A March 10th report from Deutsche Bank Markets Research highlights that the Euroglut — a huge current account surplus in Europe reflecting a very large pool of excess savings — will have a major impact on global asset prices for the rest of this decade.
DB analysts George Saravelos and Robin Winkler argue that the Euroglut means the euro is likely to continue to fall for the foreseeable future. “The current pace of capital outflows is even larger than our expectations from last year. Combined with our estimates above we revise our EUR/USD forecasts lower. We now see EUR/USD moving down to 1.00 by year-end, 90 cents by 2016 and down to a trough of 85 cents by 2017.”
What does value investing really mean? Q1 2021 hedge fund letters, conferences and more Some investors might argue value investing means buying stocks trading at a discount to net asset value or book value. This is the sort of value investing Benjamin Graham pioneered in the early 1920s and 1930s. Other investors might argue value Read More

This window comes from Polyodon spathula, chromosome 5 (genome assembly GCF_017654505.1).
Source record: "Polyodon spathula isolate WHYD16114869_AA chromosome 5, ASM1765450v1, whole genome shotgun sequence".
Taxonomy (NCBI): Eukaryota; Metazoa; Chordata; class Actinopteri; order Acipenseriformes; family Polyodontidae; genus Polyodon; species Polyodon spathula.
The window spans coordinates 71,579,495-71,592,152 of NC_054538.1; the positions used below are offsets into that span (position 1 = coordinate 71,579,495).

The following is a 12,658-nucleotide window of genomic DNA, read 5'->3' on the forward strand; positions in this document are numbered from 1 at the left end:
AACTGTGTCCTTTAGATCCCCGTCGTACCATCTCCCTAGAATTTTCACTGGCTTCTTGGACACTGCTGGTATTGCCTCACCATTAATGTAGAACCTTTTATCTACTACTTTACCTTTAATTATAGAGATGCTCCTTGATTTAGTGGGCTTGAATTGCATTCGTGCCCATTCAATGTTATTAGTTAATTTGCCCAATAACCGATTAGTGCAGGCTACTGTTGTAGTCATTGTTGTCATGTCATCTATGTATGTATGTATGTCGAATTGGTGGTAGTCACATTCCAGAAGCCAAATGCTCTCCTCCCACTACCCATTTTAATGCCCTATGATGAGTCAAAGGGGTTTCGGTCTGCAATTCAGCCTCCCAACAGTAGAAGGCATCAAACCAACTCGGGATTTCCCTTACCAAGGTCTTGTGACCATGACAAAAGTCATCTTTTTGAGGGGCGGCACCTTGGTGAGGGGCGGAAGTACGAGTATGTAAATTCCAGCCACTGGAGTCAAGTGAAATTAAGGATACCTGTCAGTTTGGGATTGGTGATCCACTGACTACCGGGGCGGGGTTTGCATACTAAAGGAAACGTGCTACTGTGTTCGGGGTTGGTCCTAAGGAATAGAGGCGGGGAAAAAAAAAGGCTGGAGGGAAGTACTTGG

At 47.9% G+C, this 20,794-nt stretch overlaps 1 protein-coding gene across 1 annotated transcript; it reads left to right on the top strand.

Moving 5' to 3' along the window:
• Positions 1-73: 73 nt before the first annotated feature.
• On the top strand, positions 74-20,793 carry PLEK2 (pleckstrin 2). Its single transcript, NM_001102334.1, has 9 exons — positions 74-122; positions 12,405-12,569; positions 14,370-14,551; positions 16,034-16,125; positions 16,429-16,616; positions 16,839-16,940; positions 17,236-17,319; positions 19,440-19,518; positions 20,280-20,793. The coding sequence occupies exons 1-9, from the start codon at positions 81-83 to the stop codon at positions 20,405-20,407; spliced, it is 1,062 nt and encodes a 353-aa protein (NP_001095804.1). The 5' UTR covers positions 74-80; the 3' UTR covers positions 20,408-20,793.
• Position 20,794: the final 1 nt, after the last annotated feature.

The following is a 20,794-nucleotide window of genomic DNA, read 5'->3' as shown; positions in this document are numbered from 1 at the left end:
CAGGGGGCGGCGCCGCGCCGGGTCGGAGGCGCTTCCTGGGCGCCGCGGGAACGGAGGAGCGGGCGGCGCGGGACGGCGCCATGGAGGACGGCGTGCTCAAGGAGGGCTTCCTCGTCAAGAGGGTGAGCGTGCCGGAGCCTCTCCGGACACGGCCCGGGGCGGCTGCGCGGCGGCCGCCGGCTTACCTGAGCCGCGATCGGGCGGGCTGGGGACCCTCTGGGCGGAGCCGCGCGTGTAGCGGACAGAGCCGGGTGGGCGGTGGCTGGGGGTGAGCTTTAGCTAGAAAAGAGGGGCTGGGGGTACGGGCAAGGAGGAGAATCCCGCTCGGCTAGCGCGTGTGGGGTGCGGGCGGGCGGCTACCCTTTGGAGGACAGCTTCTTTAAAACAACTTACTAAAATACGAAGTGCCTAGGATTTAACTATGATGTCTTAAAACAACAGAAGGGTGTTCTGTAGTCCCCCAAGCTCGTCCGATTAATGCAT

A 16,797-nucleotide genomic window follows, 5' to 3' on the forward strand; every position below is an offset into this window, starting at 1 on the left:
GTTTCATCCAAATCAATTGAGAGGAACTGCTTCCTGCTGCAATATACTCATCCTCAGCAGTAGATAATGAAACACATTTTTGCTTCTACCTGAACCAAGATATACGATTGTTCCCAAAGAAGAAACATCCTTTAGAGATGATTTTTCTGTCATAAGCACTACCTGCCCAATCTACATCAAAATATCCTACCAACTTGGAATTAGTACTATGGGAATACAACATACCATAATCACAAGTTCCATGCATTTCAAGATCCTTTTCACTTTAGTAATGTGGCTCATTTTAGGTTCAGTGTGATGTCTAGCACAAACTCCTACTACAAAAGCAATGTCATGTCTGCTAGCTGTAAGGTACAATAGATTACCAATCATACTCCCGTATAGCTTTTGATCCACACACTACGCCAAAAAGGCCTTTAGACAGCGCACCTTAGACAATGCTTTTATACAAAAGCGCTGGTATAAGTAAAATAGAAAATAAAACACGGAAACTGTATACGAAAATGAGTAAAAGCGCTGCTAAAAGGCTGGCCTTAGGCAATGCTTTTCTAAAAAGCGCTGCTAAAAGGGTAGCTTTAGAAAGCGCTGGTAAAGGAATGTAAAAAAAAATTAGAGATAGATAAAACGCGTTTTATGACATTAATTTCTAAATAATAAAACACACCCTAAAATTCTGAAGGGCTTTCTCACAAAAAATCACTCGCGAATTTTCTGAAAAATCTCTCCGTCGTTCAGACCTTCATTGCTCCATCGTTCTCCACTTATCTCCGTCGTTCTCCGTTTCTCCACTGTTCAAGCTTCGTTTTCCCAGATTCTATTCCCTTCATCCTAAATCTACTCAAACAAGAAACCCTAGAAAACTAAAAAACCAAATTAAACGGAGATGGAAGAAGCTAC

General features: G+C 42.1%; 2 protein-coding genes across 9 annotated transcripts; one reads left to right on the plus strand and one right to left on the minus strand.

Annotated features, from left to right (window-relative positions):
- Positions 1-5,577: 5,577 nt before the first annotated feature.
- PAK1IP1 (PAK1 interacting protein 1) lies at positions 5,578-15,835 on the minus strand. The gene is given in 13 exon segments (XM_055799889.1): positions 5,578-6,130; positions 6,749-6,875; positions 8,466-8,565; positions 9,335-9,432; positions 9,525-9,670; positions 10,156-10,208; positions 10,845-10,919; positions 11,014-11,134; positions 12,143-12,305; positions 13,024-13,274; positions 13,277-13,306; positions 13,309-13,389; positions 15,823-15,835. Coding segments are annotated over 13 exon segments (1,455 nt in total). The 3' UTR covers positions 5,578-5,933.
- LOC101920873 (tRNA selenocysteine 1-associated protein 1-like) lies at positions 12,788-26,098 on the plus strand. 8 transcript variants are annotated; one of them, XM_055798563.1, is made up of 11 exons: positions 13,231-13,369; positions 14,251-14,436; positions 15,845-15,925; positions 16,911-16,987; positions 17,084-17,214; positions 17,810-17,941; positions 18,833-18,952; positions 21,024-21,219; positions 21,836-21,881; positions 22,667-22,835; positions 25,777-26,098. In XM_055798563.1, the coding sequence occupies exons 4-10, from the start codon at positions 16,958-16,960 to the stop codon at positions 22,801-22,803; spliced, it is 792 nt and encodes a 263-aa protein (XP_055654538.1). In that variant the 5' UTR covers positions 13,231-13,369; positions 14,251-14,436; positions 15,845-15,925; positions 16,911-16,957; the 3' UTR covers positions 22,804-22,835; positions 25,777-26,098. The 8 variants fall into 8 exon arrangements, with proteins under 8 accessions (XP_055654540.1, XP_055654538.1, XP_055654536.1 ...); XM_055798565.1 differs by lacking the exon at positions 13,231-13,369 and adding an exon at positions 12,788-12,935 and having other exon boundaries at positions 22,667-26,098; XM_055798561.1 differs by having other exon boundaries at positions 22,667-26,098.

The Euroglut concept
The general idea of a Euroglut is that the giant current account surplus of European nations related to excess savings will have a significant impact on global asset prices for at least four or five years. Taken together with ECB quantitative easing and negative rates, Saravelos and WInkler argue that this surplus of savings is leading causing large-scale capital flight from Europe, resulting in a collapse in the euro and very low global bond yields.
Given that European portfolio outflows currently running at record highs, the DB analysts are now taking a look at how long these large outflows continue. They note” “The answer to this question is critical: the greater the European outflows, the more the euro can weaken and the lower global bond yields can stay.”
To answer the question, Saravelos and Winkler developed a model of the Euro-area’s net international investment position (NIIP). They highlight taht urope is currently a net debtor to the rest of the world (ie, foreigners own more European assets than European investors do in foreign countries). Therefore, because of a structural rise in saving preferences since the financial crisis, Europeans have now become net creditors to the rest of the world.
Their model indicates that the Eurozone’s NIIP must increase from -10% of GDP to at least 30% for Europe’s current account surplus to “become sustainable”. The analysts argue that this adjustment will need net capital outflows of at least 4 trillion euros, which is equal to the current pace of outflows for the next eight years. They note that adjustment will happen more quickly if the euro continues to weaken, or if the current account moderates, but the Euroglut situation is likely to last at least until the end of the current decade.